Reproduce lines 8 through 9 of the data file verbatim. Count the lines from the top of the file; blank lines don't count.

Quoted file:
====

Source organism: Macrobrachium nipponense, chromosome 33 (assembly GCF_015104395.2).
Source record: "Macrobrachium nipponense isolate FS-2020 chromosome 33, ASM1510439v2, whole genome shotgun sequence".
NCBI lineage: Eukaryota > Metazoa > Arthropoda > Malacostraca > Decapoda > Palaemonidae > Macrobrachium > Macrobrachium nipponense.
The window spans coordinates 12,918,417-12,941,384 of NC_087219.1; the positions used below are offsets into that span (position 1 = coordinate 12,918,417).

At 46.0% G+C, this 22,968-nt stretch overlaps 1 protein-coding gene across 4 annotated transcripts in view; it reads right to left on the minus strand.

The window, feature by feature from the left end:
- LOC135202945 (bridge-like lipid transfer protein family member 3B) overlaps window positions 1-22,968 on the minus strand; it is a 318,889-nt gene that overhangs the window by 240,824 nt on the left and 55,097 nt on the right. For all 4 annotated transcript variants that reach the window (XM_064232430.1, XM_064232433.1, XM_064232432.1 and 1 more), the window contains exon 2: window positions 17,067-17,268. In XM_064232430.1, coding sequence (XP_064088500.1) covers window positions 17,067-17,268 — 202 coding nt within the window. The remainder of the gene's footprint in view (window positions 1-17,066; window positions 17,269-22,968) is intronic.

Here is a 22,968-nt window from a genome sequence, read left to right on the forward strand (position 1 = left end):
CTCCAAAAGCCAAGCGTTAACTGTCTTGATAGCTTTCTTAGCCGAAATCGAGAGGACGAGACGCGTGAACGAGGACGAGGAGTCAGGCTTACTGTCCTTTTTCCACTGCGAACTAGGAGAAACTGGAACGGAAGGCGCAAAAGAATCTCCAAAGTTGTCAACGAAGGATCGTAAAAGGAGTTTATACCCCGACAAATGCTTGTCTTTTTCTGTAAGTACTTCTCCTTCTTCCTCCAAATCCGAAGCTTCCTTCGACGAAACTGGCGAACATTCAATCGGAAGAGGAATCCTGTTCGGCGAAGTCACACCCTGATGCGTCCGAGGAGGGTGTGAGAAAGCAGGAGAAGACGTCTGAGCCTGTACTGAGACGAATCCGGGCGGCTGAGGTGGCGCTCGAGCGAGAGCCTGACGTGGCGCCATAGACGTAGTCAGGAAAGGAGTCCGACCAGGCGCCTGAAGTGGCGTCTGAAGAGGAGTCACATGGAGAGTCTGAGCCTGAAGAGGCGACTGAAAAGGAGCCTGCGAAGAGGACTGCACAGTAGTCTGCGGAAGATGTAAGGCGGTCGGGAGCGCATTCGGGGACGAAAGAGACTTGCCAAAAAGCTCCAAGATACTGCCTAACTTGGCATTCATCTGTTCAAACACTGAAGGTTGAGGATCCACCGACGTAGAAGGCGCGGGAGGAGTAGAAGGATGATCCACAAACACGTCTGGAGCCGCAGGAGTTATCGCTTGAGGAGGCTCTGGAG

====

Here is a 22,968-nt window from a genome sequence, read left to right on the forward strand (position 1 = left end):
CTCCAAAAGCCAAGCGTTAACTGTCTTGATAGCTTTCTTAGCCGAAATCGAGAGGACGAGACGCGTGAACGAGGACGAGGAGTCAGGCTTACTGTCCTTTTTCCACTGCGAACTAGGAGAAACTGGAACGGAAGGCGCAAAAGAATCTCCAAAGTTGTCAACGAAGGATCGTAAAAGGAGTTTATACCCCGACAAATGCTTGTCTTTTTCTGTAAGTACTTCTCCTTCTTCCTCCAAATCCGAAGCTTCCTTCGACGAAACTGGCGAACATTCAATCGGAAGAGGAATCCTGTTCGGCGAAGTCACACCCTGATGCGTCCGAGGAGGGTGTGAGAAAGCAGGAGAAGACGTCTGAGCCTGTACTGAGACGAATCCGGGCGGCTGAGGTGGCGCTCGAGCGAGAGCCTGACGTGGCGCCATAGACGTAGTCAGGAAAGGAGTCCGACCAGGCGCCTGAAGTGGCGTCTGAAGAGGAGTCACATGGAGAGTCTGAGCCTGAAGAGGCGACTGAAAAGGAGCCTGCGAAGAGGACTGCACAGTAGTCTGCGGAAGATGTAAGGCGGTCGGGAGCGCATTCGGGGACGAAAGAGACTTGCCAAAAAGCTCCAAGATACTGCCTAACTTGGCATTCATCTGTTCAAACACTGAAGGTTGAGGATCCACCGACGTAGAAGGCGCGGGAGGAGTAGAAGGATGATCCACAAACACGTCTGGAGCCGCAGGAGTTATCGCTTGAGGAGGCTCTGGAG